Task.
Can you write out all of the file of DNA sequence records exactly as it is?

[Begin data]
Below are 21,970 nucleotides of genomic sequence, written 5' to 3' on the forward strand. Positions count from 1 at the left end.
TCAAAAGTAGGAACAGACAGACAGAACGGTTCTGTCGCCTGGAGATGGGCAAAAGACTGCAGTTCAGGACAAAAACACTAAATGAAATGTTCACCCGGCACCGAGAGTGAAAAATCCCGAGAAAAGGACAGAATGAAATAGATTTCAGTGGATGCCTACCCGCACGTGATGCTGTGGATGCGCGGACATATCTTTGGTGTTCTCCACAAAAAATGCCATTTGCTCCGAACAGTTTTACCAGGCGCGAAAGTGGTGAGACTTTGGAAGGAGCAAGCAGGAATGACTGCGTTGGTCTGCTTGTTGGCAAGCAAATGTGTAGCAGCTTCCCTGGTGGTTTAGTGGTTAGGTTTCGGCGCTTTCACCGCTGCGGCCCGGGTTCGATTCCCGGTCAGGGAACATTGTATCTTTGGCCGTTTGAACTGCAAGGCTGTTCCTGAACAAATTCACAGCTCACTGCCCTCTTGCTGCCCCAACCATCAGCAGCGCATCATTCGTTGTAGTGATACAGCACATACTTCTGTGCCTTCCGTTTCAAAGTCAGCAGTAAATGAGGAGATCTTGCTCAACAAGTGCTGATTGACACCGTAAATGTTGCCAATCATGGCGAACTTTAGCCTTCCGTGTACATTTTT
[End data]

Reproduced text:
Below are 21,970 nucleotides of genomic sequence, written 5' to 3' on the forward strand. Positions count from 1 at the left end.
TCAAAAGTAGGAACAGACAGACAGAACGGTTCTGTCGCCTGGAGATGGGCAAAAGACTGCAGTTCAGGACAAAAACACTAAATGAAATGTTCACCCGGCACCGAGAGTGAAAAATCCCGAGAAAAGGACAGAATGAAATAGATTTCAGTGGATGCCTACCCGCACGTGATGCTGTGGATGCGCGGACATATCTTTGGTGTTCTCCACAAAAAATGCCATTTGCTCCGAACAGTTTTACCAGGCGCGAAAGTGGTGAGACTTTGGAAGGAGCAAGCAGGAATGACTGCGTTGGTCTGCTTGTTGGCAAGCAAATGTGTAGCAGCTTCCCTGGTGGTTTAGTGGTTAGGTTTCGGCGCTTTCACCGCTGCGGCCCGGGTTCGATTCCCGGTCAGGGAACATTGTATCTTTGGCCGTTTGAACTGCAAGGCTGTTCCTGAACAAATTCACAGCTCACTGCCCTCTTGCTGCCCCAACCATCAGCAGCGCATCATTCGTTGTAGTGATACAGCACATACTTCTGTGCCTTCCGTTTCAAAGTCAGCAGTAAATGAGGAGATCTTGCTCAACAAGTGCTGATTGACACCGTAAATGTTGCCAATCATGGCGAACTTTAGCCTTCCGTGTACATTTTT